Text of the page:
17 May 2018
Every year, migratory shorebirds travel extraordinary distances from as far as the eastern parts of Siberia to the Australian coast. The Gulf of Carpentaria’s south-east coast is a crucial stop for these birds, including critically endangered species like the Great Knot and Far Eastern Curlew. The birds use the Gulf’s expansive rivers and mudflats to feed, rest and prepare for continuing journeys north and south, and the region’s significance is recognised through its inclusion in the East Asian-Australasian Flyway Site Network. Changes to freshwater flows could impact the ecological productivity of Gulf rivers, potentially affecting food availability and the shorebirds’ ongoing survival and health.Professor Michele Burford from Griffith University is leading a new Hub project to quantify the relative importance of the estuaries and mudflats of the south-east Gulf’s Gilbert, Mitchell and Flinders Rivers in terms of food resources for shorebirds. Identifying the rivers’ relative importance for these birds will help inform future water planning, environmental impact assessments and migratory shorebird habitat protection and management.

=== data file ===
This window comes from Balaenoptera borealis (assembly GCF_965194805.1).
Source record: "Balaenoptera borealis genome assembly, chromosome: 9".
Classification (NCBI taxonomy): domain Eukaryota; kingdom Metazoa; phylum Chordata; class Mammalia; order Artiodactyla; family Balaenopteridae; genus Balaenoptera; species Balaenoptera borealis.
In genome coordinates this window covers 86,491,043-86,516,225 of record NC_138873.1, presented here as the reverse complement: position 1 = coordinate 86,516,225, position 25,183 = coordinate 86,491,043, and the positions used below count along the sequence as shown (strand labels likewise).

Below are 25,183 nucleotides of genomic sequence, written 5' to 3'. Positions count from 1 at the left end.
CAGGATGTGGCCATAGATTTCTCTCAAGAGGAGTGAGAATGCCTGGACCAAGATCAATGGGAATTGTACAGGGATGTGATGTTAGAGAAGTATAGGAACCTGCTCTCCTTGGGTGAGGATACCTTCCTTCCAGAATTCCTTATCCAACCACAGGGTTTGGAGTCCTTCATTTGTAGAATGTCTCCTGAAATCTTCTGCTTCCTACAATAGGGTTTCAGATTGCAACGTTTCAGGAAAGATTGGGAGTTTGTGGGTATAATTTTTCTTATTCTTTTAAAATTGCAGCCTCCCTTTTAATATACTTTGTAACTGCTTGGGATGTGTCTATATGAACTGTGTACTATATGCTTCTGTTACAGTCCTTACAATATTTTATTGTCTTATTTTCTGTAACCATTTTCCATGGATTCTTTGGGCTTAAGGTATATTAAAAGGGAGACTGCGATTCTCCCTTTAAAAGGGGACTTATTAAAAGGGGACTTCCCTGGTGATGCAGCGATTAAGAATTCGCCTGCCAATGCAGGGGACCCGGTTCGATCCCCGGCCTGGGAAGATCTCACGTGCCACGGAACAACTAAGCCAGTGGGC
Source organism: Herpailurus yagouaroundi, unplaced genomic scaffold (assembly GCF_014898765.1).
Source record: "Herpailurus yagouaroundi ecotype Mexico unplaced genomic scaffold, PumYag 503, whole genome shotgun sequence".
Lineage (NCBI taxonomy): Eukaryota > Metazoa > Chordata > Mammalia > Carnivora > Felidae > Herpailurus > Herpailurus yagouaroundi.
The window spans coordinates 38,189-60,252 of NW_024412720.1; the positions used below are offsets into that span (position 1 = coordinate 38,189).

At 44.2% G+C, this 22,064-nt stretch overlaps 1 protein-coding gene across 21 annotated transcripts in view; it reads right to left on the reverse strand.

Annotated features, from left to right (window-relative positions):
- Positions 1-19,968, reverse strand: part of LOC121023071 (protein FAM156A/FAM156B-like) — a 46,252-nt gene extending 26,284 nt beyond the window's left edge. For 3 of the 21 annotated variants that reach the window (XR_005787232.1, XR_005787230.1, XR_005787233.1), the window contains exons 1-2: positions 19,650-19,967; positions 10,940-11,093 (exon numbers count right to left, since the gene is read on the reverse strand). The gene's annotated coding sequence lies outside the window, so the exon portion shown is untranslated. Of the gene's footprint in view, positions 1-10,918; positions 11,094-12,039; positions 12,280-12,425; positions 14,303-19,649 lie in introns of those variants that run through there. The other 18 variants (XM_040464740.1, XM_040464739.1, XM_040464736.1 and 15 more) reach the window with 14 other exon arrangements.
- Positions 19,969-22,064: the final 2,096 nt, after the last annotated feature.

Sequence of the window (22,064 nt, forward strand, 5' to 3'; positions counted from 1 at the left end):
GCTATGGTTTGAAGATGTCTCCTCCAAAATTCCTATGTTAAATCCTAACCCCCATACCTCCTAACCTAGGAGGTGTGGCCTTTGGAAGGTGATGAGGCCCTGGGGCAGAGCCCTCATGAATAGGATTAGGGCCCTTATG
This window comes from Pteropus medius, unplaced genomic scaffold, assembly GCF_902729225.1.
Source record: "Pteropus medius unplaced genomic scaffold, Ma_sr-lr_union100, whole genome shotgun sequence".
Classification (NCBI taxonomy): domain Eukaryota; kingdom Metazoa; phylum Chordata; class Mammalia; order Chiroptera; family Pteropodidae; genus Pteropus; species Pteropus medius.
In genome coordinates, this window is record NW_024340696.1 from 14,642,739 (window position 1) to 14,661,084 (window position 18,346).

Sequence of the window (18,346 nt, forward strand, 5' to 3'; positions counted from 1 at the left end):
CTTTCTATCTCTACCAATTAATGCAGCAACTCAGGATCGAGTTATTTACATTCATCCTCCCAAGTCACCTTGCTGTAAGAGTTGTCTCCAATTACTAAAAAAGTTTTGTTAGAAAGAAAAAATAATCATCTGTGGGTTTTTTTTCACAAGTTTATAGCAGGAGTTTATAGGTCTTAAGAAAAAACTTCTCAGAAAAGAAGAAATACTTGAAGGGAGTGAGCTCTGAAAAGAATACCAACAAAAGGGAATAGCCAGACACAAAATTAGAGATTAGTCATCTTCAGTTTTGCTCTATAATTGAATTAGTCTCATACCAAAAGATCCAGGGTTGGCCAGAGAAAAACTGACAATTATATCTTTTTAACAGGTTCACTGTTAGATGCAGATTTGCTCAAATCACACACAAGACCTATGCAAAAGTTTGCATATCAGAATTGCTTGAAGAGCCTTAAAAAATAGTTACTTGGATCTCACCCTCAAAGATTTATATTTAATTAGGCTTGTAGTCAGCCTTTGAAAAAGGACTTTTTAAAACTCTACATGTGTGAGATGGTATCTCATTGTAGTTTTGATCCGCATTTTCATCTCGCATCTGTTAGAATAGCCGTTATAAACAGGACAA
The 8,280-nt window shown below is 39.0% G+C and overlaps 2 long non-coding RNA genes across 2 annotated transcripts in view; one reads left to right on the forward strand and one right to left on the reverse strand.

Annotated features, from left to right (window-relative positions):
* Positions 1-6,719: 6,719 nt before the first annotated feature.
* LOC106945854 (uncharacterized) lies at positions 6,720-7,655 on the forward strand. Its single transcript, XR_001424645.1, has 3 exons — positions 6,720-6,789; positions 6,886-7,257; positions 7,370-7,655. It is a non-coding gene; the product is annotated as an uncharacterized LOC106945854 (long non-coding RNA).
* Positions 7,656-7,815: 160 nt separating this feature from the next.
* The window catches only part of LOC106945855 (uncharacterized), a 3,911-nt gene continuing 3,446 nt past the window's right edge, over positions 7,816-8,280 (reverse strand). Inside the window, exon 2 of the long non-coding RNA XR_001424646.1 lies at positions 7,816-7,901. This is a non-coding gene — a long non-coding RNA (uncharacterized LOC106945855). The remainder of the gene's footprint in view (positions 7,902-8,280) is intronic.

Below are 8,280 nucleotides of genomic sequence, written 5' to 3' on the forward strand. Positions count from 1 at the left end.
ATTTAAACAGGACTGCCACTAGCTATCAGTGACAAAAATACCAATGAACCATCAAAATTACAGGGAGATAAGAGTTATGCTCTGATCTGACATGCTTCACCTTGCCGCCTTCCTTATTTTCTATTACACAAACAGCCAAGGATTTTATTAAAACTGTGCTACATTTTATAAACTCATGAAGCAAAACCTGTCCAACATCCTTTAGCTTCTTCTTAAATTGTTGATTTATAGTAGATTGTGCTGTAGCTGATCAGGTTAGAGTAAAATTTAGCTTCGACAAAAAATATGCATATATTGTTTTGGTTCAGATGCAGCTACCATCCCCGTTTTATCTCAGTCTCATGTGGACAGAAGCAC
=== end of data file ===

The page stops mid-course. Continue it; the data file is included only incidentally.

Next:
The Northern Land Council’s 2019 Indigenous Ranger Forum was held on Kenbi lands from 27-29 August. Rangers attended from all across […]
The rehabilitation of Ranger uranium mine aims to see the site eventually incorporated into the surrounding World-Heritage-listed Kakadu National Park. […]
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